The Royal Gold Medallist's Rome viaduct was a high point of the 1960 Olympics
RIBA Royal Gold Medal winner 1960
Viaduct of the Corso Francia, Rome (1960)
By the time the Games of the XVII Olympiad opened in Rome in 1960, Pier Luigi Nervi (1891-1979) had already received his Royal Gold Medal, marking his pivotal ‘builder engineer’ role, that helped push the boundaries of reinforced concrete construction in modern architecture. Behind him would have been a significant body of work; among it the Paris Unesco headquarters, the Pirelli Tower in Milan designed with Gio Ponti, Naples rail station, Rome airport and a key role advising on the city’s huge Termini Station.
The 1960 Olympics saw him design his most idiosyncratic work; with the Palazzo dello Sport and Stadio Flaminio in Rome, and the Palazzetto dello Sport in EUR, all completed 1957-59. With their stunning, contemporary, prefabricated concrete vaulting set in the home of the Pantheon, one imagines their poetic engineering sealed the deal with the Gold Medal judges.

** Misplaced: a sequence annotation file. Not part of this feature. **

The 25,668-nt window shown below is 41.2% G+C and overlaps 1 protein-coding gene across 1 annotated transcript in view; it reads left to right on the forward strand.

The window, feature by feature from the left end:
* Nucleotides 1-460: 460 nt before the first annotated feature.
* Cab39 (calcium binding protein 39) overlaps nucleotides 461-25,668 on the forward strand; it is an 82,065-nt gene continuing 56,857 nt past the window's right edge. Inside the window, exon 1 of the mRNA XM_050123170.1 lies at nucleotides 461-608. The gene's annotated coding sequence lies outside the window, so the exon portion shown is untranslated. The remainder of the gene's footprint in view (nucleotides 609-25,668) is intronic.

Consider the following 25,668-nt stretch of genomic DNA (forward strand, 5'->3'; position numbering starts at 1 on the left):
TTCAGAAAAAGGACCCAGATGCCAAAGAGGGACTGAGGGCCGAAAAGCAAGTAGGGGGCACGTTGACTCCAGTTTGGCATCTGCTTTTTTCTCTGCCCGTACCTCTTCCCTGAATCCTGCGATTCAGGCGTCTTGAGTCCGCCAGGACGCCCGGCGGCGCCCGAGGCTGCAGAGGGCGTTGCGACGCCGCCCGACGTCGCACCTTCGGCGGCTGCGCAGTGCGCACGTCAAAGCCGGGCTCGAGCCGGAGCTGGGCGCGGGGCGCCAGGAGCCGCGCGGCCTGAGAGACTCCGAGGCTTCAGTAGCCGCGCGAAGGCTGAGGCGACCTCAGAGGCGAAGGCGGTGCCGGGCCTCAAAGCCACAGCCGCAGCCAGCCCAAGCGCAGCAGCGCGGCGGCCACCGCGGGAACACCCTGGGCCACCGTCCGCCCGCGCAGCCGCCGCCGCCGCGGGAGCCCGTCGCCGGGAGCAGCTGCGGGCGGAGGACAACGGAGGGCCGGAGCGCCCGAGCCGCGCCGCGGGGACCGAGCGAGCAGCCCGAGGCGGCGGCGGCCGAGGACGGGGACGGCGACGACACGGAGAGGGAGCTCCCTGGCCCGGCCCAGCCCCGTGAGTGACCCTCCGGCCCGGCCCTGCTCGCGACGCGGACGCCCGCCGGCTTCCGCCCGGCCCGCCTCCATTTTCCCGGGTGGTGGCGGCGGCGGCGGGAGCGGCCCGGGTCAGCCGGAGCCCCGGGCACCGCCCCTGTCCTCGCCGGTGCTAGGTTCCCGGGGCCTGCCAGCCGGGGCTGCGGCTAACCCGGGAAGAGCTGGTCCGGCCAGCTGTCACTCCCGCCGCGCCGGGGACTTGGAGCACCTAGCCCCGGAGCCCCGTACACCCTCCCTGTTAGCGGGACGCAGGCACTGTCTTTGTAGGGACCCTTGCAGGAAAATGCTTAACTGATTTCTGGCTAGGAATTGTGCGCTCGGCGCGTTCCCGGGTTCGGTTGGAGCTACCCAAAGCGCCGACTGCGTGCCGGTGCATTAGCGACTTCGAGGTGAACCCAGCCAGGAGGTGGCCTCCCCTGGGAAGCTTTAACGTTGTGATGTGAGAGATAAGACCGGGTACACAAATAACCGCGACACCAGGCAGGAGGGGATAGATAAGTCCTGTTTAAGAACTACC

But Nervi was prolific – and proved engaged with less glamorous civil as well as structural engineering. A case in point was the viaduct of the Corso Francia, a major artery in Rome’s north suburbs. It passed right over the centre of the Olympic village, allowing athletes and visitors to pass freely beneath it. It is clear from the design he realised that he felt the viaduct was as much about the people beneath as for the cars above.
Precast, 16m-long transverse beams support each of the Corso’s two traffic lanes, themselves sitting on a long soffit of ‘corrugated’ V-shaped beams, not unlike the folded structural concrete employed earlier on the Palazzo dello Sport. Note the sculptural columns holding the whole thing up, cruciform in section at their base but morphing into rectangles to elegantly connect with the cross beams.
Breaking ground in June 1959, the adoption of the ‘Nervi System’ of prefabrication to construct it saw the viaduct in operation by the time the Olympics opened in August 1960; Nervi’s unsung but timely engineering solution allowing cars to speed through the Eternal City as the visitors below looked up on their leisurely passeggiata.